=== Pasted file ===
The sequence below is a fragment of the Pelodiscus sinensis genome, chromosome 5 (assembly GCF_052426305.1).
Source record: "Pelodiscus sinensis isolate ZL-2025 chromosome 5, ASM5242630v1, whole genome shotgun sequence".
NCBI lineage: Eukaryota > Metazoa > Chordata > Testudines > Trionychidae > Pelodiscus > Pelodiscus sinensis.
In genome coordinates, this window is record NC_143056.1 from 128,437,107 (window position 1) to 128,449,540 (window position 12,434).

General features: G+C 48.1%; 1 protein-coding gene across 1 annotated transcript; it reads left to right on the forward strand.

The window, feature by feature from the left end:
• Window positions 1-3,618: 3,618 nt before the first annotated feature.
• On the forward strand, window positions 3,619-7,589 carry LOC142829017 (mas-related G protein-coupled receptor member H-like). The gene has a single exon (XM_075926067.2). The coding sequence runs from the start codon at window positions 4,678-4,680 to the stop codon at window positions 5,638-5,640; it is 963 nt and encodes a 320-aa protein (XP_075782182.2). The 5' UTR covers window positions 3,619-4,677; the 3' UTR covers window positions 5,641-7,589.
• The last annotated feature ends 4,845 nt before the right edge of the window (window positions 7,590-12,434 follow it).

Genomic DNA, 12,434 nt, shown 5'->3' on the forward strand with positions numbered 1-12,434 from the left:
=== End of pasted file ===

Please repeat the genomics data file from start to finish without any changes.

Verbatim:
The sequence below is a fragment of the Pelodiscus sinensis genome, chromosome 5 (assembly GCF_052426305.1).
Source record: "Pelodiscus sinensis isolate ZL-2025 chromosome 5, ASM5242630v1, whole genome shotgun sequence".
NCBI lineage: Eukaryota > Metazoa > Chordata > Testudines > Trionychidae > Pelodiscus > Pelodiscus sinensis.
In genome coordinates, this window is record NC_143056.1 from 128,437,107 (window position 1) to 128,449,540 (window position 12,434).

General features: G+C 48.1%; 1 protein-coding gene across 1 annotated transcript; it reads left to right on the forward strand.

The window, feature by feature from the left end:
• Window positions 1-3,618: 3,618 nt before the first annotated feature.
• On the forward strand, window positions 3,619-7,589 carry LOC142829017 (mas-related G protein-coupled receptor member H-like). The gene has a single exon (XM_075926067.2). The coding sequence runs from the start codon at window positions 4,678-4,680 to the stop codon at window positions 5,638-5,640; it is 963 nt and encodes a 320-aa protein (XP_075782182.2). The 5' UTR covers window positions 3,619-4,677; the 3' UTR covers window positions 5,641-7,589.
• The last annotated feature ends 4,845 nt before the right edge of the window (window positions 7,590-12,434 follow it).

Genomic DNA, 12,434 nt, shown 5'->3' on the forward strand with positions numbered 1-12,434 from the left: